Returning to work on the Monday morning, I was bombarded with messages from my dispensing colleagues. The surgeries had been on the phone first thing to confirm that their systems were still down, and even their faxes weren’t working. Read more My cyber-attack week

Strategies for the Summer Exams

Student summer examsby Sabina Rai

The summer exams are almost here, which can be a daunting experience. For me, this is something I can relate to from my first year at the University.

Many aspects of the University are often new to a first year student. For me, it included approaching the exams and the revision. Finding the right learning and organisational strategies that worked for me was a big struggle. Both this and the lack of preparation meant I was very much behind with my revision. As a result of this, the pressure of revision and performing well in the exams increased to more than I had anticipated. However despite the pressure, I was determined to perform well in the exams and I made sure I gave my best till the very end of the last exam. Read more Strategies for the Summer Exams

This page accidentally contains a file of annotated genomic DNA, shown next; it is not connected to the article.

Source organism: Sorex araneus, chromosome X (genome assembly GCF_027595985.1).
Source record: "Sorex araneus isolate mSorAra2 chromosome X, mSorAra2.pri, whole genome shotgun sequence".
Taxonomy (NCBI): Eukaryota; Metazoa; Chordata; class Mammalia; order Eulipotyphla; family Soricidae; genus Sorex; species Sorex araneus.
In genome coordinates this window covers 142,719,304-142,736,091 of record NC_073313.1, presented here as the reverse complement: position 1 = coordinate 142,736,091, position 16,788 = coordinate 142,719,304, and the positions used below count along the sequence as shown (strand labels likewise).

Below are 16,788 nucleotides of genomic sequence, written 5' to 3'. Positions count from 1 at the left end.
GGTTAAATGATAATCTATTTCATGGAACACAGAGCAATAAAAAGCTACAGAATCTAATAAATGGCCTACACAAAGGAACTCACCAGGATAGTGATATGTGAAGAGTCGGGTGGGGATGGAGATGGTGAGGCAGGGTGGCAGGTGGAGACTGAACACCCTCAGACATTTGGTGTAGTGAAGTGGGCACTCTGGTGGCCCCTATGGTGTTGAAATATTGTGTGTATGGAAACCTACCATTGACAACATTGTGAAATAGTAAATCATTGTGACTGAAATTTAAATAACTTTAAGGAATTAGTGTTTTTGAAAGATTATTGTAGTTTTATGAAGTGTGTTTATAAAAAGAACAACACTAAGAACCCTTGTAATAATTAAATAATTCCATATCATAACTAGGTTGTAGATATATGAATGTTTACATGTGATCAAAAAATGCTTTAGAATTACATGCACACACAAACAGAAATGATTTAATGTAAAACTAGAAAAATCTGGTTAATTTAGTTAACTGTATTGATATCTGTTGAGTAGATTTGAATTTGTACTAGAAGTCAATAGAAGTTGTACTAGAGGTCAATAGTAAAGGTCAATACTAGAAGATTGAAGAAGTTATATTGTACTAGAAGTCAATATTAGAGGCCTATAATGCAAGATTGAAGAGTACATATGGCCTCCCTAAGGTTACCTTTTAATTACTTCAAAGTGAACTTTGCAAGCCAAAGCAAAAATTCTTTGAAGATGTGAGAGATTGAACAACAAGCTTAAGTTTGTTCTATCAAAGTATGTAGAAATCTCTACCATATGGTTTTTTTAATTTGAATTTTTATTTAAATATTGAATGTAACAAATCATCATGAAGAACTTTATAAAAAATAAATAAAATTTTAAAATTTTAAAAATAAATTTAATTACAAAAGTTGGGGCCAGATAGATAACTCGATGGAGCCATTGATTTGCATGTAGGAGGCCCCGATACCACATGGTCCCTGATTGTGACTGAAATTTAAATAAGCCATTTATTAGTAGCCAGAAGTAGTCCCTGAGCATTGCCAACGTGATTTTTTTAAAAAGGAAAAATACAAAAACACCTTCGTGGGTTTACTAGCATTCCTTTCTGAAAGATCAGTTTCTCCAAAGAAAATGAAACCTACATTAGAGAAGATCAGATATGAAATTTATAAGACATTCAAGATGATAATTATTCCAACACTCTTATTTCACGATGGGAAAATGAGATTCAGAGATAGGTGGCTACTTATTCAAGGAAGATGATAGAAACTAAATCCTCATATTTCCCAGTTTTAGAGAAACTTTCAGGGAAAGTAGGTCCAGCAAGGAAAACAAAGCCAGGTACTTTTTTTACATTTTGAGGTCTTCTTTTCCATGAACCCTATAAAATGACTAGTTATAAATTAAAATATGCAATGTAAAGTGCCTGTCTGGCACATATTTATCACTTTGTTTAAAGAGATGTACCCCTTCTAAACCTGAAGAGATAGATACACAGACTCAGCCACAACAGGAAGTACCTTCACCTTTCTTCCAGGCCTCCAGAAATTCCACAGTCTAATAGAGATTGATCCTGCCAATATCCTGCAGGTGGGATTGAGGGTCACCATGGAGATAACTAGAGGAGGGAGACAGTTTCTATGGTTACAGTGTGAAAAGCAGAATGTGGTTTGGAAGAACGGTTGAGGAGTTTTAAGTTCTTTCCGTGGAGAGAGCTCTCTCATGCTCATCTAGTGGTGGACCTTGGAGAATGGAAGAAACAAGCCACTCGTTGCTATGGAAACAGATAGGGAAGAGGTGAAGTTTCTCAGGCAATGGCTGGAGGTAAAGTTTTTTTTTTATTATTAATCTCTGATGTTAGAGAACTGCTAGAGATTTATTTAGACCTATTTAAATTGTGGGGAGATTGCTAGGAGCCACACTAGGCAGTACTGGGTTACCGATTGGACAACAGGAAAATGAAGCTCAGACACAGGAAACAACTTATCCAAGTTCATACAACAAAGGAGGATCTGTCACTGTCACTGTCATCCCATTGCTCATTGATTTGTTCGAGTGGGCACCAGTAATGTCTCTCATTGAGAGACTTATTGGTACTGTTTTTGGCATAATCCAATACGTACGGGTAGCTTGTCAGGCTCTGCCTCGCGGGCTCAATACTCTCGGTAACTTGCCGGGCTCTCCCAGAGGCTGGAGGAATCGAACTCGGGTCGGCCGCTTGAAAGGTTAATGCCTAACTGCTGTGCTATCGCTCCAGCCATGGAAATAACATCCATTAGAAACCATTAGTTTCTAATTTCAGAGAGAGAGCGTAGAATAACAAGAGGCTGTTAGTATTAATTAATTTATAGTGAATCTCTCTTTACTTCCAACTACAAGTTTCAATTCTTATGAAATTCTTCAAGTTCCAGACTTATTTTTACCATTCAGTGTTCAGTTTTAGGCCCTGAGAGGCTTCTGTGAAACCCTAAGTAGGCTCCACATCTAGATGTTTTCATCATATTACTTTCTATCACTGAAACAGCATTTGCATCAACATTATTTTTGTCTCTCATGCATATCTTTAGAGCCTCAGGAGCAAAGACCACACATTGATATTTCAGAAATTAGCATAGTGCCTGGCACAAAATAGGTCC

The 15th Joint Qualified Person Symposium

Robert Smith PictureThe Joint Qualified Person Symposium is themed “The QP in a new world”. It is the 15th Symposium to be held by the Royal Pharmaceutical Society, Royal Society of Biology and Royal Society of Chemistry.

As a QP, I’m looking forward to attending the upcoming QP Symposium in May 2017. I attended the last symposium in 2015 and I found it a great day for networking with so many QP colleagues and to find out that we all share a lot of common issues and hear how these issues had been dealt with.

This year, I’m particularly looking forward to the sessions run by the MHRA on Annex 16 and serialisation. I’m hoping that we shall hear some real life examples as to the issues the MHRA are seeing with implementation of this recently updated annex.